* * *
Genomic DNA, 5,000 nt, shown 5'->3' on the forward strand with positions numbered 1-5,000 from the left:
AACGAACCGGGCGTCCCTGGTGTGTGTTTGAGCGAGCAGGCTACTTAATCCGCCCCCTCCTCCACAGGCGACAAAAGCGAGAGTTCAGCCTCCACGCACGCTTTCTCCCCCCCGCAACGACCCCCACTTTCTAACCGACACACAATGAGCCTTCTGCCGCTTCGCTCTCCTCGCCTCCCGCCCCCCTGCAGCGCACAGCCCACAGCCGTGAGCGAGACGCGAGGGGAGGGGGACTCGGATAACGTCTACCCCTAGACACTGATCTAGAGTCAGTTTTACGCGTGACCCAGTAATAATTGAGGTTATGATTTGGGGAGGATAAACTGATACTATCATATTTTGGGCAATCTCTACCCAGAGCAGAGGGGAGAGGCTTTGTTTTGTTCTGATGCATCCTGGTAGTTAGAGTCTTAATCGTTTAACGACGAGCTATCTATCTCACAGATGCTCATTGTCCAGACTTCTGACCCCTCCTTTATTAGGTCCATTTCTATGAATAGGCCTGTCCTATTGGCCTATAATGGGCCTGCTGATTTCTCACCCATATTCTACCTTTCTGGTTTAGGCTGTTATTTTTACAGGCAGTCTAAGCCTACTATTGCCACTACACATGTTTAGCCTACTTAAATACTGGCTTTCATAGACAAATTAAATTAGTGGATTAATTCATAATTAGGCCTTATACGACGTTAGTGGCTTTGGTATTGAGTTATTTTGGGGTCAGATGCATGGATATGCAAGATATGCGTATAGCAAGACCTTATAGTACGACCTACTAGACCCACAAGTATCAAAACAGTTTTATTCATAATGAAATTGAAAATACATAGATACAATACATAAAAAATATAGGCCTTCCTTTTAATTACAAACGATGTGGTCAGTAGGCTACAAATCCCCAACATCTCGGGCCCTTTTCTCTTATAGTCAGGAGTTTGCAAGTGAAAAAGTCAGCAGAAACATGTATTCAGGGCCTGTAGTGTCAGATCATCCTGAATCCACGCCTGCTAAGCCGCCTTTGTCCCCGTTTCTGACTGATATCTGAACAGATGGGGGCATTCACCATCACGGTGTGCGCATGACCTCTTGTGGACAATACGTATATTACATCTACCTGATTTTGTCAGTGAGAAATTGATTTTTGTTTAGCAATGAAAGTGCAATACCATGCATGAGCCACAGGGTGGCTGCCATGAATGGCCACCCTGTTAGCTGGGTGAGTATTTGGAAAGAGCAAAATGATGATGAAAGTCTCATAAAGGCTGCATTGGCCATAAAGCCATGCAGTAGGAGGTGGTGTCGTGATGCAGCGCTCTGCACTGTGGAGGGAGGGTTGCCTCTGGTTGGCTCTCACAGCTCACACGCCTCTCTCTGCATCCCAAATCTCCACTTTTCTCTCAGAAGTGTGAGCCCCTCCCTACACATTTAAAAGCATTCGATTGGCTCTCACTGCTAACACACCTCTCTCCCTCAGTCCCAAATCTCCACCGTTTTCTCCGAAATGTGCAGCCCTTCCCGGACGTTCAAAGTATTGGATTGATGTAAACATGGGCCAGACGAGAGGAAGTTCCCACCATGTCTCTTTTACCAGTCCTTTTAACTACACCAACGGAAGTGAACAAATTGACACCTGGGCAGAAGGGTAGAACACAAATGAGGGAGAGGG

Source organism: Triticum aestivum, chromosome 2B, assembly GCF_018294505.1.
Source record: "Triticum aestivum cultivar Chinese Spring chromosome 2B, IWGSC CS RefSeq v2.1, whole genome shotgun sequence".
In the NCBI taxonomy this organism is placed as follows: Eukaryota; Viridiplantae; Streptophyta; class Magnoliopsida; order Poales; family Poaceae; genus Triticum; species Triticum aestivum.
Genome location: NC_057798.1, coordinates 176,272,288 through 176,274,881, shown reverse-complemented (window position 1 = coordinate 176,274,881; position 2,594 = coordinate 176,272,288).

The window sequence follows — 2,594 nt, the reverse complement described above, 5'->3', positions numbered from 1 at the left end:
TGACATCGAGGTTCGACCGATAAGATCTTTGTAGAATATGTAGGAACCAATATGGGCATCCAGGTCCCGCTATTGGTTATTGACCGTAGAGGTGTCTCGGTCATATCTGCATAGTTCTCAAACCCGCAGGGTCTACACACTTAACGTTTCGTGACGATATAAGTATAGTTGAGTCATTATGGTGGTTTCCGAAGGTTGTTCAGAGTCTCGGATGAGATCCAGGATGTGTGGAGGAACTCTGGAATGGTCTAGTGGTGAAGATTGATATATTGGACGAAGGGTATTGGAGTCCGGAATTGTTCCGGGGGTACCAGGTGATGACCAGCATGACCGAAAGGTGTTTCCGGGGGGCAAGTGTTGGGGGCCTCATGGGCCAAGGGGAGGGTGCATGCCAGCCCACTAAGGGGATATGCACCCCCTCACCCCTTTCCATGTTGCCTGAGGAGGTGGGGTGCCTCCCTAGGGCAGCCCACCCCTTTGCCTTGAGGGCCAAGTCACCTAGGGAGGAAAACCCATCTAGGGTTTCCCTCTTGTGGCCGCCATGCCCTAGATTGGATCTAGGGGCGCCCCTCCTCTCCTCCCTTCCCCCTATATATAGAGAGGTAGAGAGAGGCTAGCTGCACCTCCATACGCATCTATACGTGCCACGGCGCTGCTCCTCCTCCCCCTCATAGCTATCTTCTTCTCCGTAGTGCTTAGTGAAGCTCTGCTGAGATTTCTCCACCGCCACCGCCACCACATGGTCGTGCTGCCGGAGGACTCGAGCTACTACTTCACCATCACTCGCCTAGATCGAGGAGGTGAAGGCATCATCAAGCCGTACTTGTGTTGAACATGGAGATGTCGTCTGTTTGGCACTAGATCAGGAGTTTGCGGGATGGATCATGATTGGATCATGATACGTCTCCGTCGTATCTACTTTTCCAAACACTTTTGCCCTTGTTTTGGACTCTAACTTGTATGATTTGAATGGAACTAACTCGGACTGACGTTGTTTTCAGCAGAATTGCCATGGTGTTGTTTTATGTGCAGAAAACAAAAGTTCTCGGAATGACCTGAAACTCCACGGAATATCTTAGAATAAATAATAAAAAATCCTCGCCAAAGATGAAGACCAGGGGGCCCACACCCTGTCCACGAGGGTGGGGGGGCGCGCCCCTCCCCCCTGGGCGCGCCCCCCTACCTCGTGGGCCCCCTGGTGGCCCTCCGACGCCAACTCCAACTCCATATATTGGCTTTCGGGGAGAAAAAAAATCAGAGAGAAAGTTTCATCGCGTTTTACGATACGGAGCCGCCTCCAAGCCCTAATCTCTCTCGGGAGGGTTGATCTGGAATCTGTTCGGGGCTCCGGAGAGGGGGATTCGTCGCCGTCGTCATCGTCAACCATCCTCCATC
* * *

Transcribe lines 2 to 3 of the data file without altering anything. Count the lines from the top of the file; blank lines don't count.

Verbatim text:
AACGAACCGGGCGTCCCTGGTGTGTGTTTGAGCGAGCAGGCTACTTAATCCGCCCCCTCCTCCACAGGCGACAAAAGCGAGAGTTCAGCCTCCACGCACGCTTTCTCCCCCCCGCAACGACCCCCACTTTCTAACCGACACACAATGAGCCTTCTGCCGCTTCGCTCTCCTCGCCTCCCGCCCCCCTGCAGCGCACAGCCCACAGCCGTGAGCGAGACGCGAGGGGAGGGGGACTCGGATAACGTCTACCCCTAGACACTGATCTAGAGTCAGTTTTACGCGTGACCCAGTAATAATTGAGGTTATGATTTGGGGAGGATAAACTGATACTATCATATTTTGGGCAATCTCTACCCAGAGCAGAGGGGAGAGGCTTTGTTTTGTTCTGATGCATCCTGGTAGTTAGAGTCTTAATCGTTTAACGACGAGCTATCTATCTCACAGATGCTCATTGTCCAGACTTCTGACCCCTCCTTTATTAGGTCCATTTCTATGAATAGGCCTGTCCTATTGGCCTATAATGGGCCTGCTGATTTCTCACCCATATTCTACCTTTCTGGTTTAGGCTGTTATTTTTACAGGCAGTCTAAGCCTACTATTGCCACTACACATGTTTAGCCTACTTAAATACTGGCTTTCATAGACAAATTAAATTAGTGGATTAATTCATAATTAGGCCTTATACGACGTTAGTGGCTTTGGTATTGAGTTATTTTGGGGTCAGATGCATGGATATGCAAGATATGCGTATAGCAAGACCTTATAGTACGACCTACTAGACCCACAAGTATCAAAACAGTTTTATTCATAATGAAATTGAAAATACATAGATACAATACATAAAAAATATAGGCCTTCCTTTTAATTACAAACGATGTGGTCAGTAGGCTACAAATCCCCAACATCTCGGGCCCTTTTCTCTTATAGTCAGGAGTTTGCAAGTGAAAAAGTCAGCAGAAACATGTATTCAGGGCCTGTAGTGTCAGATCATCCTGAATCCACGCCTGCTAAGCCGCCTTTGTCCCCGTTTCTGACTGATATCTGAACAGATGGGGGCATTCACCATCACGGTGTGCGCATGACCTCTTGTGGACAATACGTATATTACATCTACCTGATTTTGTCAGTGAGAAATTGATTTTTGTTTAGCAATGAAAGTGCAATACCATGCATGAGCCACAGGGTGGCTGCCATGAATGGCCACCCTGTTAGCTGGGTGAGTATTTGGAAAGAGCAAAATGATGATGAAAGTCTCATAAAGGCTGCATTGGCCATAAAGCCATGCAGTAGGAGGTGGTGTCGTGATGCAGCGCTCTGCACTGTGGAGGGAGGGTTGCCTCTGGTTGGCTCTCACAGCTCACACGCCTCTCTCTGCATCCCAAATCTCCACTTTTCTCTCAGAAGTGTGAGCCCCTCCCTACACATTTAAAAGCATTCGATTGGCTCTCACTGCTAACACACCTCTCTCCCTCAGTCCCAAATCTCCACCGTTTTCTCCGAAATGTGCAGCCCTTCCCGGACGTTCAAAGTATTGGATTGATGTAAACATGGGCCAGACGAGAGGAAGTTCCCACCATGTCTCTTTTACCAGTCCTTTTAACTACACCAACGGAAGTGAACAAATTGACACCTGGGCAGAAGGGTAGAACACAAATGAGGGAGAGGG

Source organism: Triticum aestivum, chromosome 2B, assembly GCF_018294505.1.